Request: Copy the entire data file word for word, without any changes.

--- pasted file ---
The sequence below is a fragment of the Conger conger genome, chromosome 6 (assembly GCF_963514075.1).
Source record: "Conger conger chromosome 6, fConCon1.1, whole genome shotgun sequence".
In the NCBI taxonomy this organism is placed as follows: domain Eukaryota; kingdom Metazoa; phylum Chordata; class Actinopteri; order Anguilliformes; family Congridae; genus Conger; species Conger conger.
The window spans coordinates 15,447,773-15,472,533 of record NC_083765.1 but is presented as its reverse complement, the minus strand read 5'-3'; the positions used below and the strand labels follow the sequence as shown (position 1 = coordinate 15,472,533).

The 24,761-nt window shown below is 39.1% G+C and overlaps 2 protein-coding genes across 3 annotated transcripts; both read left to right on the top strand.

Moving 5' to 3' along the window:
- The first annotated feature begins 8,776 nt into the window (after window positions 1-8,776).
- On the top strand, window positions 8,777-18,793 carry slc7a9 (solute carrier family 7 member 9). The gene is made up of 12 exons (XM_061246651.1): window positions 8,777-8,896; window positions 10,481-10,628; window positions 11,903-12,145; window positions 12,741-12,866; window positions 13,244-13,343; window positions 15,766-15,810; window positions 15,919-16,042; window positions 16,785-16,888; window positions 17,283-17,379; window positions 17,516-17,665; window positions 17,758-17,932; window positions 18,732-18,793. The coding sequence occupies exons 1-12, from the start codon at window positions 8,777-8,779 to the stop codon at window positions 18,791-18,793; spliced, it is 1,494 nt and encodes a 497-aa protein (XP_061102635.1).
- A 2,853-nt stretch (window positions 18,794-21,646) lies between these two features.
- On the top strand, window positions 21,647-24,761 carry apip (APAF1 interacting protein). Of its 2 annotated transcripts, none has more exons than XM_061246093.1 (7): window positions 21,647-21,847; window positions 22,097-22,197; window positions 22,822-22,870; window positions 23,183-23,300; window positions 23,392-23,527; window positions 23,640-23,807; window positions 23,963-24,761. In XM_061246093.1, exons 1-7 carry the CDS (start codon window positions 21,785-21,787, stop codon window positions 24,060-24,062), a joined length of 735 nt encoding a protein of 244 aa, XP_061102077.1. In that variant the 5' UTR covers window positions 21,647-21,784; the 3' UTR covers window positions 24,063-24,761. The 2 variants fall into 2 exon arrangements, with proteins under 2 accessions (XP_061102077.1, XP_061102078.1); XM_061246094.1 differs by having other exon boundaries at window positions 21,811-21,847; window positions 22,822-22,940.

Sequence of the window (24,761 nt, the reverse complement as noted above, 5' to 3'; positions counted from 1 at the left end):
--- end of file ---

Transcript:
The sequence below is a fragment of the Conger conger genome, chromosome 6 (assembly GCF_963514075.1).
Source record: "Conger conger chromosome 6, fConCon1.1, whole genome shotgun sequence".
In the NCBI taxonomy this organism is placed as follows: domain Eukaryota; kingdom Metazoa; phylum Chordata; class Actinopteri; order Anguilliformes; family Congridae; genus Conger; species Conger conger.
The window spans coordinates 15,447,773-15,472,533 of record NC_083765.1 but is presented as its reverse complement, the minus strand read 5'-3'; the positions used below and the strand labels follow the sequence as shown (position 1 = coordinate 15,472,533).

The 24,761-nt window shown below is 39.1% G+C and overlaps 2 protein-coding genes across 3 annotated transcripts; both read left to right on the top strand.

Moving 5' to 3' along the window:
- The first annotated feature begins 8,776 nt into the window (after window positions 1-8,776).
- On the top strand, window positions 8,777-18,793 carry slc7a9 (solute carrier family 7 member 9). The gene is made up of 12 exons (XM_061246651.1): window positions 8,777-8,896; window positions 10,481-10,628; window positions 11,903-12,145; window positions 12,741-12,866; window positions 13,244-13,343; window positions 15,766-15,810; window positions 15,919-16,042; window positions 16,785-16,888; window positions 17,283-17,379; window positions 17,516-17,665; window positions 17,758-17,932; window positions 18,732-18,793. The coding sequence occupies exons 1-12, from the start codon at window positions 8,777-8,779 to the stop codon at window positions 18,791-18,793; spliced, it is 1,494 nt and encodes a 497-aa protein (XP_061102635.1).
- A 2,853-nt stretch (window positions 18,794-21,646) lies between these two features.
- On the top strand, window positions 21,647-24,761 carry apip (APAF1 interacting protein). Of its 2 annotated transcripts, none has more exons than XM_061246093.1 (7): window positions 21,647-21,847; window positions 22,097-22,197; window positions 22,822-22,870; window positions 23,183-23,300; window positions 23,392-23,527; window positions 23,640-23,807; window positions 23,963-24,761. In XM_061246093.1, exons 1-7 carry the CDS (start codon window positions 21,785-21,787, stop codon window positions 24,060-24,062), a joined length of 735 nt encoding a protein of 244 aa, XP_061102077.1. In that variant the 5' UTR covers window positions 21,647-21,784; the 3' UTR covers window positions 24,063-24,761. The 2 variants fall into 2 exon arrangements, with proteins under 2 accessions (XP_061102077.1, XP_061102078.1); XM_061246094.1 differs by having other exon boundaries at window positions 21,811-21,847; window positions 22,822-22,940.

Sequence of the window (24,761 nt, the reverse complement as noted above, 5' to 3'; positions counted from 1 at the left end):